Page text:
Philadelphia Car Accident Lawyers Report on New Law in Pennsylvania
This October, Pennsylvania Governor Tom Corbett signed a new law that updates the state’s graduated driver’s license (GDL) system, bringing it up to par with 40 other states that have done the same over the past decade. The new rules will go into effect at the end of December.
The bill had strong support in the state legislature, passing in the House 188-6. It was sponsored by Representative Katharine Watson, R-Bucks, and more than two dozen others. It is referred to as “Lacey’s Law,” after teenager Lacey Gallagher, who lost her life in a car crash on prom night in 2007. This new law makes substantial updates to existing junior driver’s license rules. States with similar GDL laws have experienced up to a 40 percent drop in teen motor vehicle accident fatalities once the rules took effect.
Pennsylvania’s current law prohibits drivers ages 16 and 17 to drive between the hours of 11 pm and 5 am, and limits the number of passengers in a junior driver’s vehicle to the number of seatbelts present. A six month learning period is required, during which new drivers with their learner’s permits must spend 50 hours behind the wheel with an adult over age 21 in the vehicle with them. A new driver’s license can be suspended for 90 days if the teen accrues more than six points on his or her license or is issued a ticket for driving more than 26 miles per hour over the speed limit.
The New Law
The new law also alters the passenger rule, lengthens the amount of time drivers with learner’s permits must spend behind the wheel and introduces a new seatbelt rule. Come December, new drivers will only be able to carry one non-family member passenger under age 18 for the first six months of being licensed; then, until they reach 18, new drivers may have up to three passengers under age 18 in the car with them.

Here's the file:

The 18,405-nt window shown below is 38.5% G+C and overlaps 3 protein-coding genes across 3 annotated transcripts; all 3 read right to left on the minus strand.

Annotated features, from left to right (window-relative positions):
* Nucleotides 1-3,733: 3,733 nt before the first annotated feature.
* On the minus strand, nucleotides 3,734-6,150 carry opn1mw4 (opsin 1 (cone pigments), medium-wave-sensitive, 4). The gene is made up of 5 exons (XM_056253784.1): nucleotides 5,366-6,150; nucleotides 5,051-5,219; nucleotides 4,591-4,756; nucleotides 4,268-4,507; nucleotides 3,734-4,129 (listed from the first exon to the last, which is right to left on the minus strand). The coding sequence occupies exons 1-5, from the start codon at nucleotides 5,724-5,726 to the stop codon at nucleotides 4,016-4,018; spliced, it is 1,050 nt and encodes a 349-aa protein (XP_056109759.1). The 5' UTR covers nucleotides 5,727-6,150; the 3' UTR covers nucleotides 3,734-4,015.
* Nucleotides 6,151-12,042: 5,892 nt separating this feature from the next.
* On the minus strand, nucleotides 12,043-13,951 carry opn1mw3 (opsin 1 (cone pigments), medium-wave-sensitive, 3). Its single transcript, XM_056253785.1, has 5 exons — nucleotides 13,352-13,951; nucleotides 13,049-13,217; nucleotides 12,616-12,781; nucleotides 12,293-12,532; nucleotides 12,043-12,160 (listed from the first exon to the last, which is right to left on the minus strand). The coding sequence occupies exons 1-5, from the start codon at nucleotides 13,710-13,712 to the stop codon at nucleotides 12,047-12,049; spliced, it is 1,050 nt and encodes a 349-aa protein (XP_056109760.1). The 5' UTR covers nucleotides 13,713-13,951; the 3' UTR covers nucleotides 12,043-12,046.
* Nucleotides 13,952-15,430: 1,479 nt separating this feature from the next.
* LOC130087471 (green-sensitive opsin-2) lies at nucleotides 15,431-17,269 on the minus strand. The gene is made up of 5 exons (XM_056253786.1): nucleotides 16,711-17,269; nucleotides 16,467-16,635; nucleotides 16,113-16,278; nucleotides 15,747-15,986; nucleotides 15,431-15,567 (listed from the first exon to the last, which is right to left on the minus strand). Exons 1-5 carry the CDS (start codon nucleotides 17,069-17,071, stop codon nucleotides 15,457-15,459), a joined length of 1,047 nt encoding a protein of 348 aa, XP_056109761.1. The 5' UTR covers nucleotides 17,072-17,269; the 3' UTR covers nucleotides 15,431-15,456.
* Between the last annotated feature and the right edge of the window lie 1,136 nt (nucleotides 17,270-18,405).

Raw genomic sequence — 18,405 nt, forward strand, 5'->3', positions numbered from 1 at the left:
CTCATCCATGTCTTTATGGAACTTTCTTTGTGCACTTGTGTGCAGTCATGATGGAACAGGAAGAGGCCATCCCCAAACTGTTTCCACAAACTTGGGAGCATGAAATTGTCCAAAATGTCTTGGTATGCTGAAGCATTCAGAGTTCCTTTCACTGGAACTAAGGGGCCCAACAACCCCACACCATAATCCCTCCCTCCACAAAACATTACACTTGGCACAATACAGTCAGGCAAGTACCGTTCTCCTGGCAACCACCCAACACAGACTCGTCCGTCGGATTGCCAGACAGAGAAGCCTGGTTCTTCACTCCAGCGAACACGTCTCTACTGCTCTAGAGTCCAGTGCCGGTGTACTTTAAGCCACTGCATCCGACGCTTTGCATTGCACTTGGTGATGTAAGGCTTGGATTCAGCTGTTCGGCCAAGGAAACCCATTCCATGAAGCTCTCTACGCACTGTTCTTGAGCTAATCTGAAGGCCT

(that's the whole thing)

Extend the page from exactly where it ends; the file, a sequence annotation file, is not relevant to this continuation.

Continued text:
The law additionally lengthens and sets new requirements for teen learner’s permit practice time. Soon, teen permit drivers will need to complete 65 hours of drive time. Five of these hours must be spent driving in poor weather and 10 hours must occur at night.
One of the more dramatic changes in the law is the new seatbelt requirement. After “Lacey’s Law” takes effect, failure to wear a seatbelt will be considered a primary offense for drivers and passengers under age 18. This means that police officers will be able to pull over a driver solely for failing to wear a seatbelt. Lawmakers believe that allowing police officers to pull over unbelted teen drivers will help reduce the prevalence of this risky behavior.
McCann Dillon Jaffe & Lamb, LLC: Experienced Philadelphia Car Accident Lawyers
Representative Watson is confident that Pennsylvania’s new GDL law will help keep teenagers safer behind the wheel and reduce teen motor vehicle crash fatalities. If you or a loved one has been injured or killed in a crash involving a teen driver, please contact an experienced personal injury attorney to explore your options. To schedule a free initial consultation with one of our experienced Philadelphia car accident lawyers, contact McCann Dillon Jaffe & Lamb, LLC today at 215-569-8488 or submit an online contact form. We provide legal representation to injured victims and families in Pennsylvania, New Jersey and Delaware.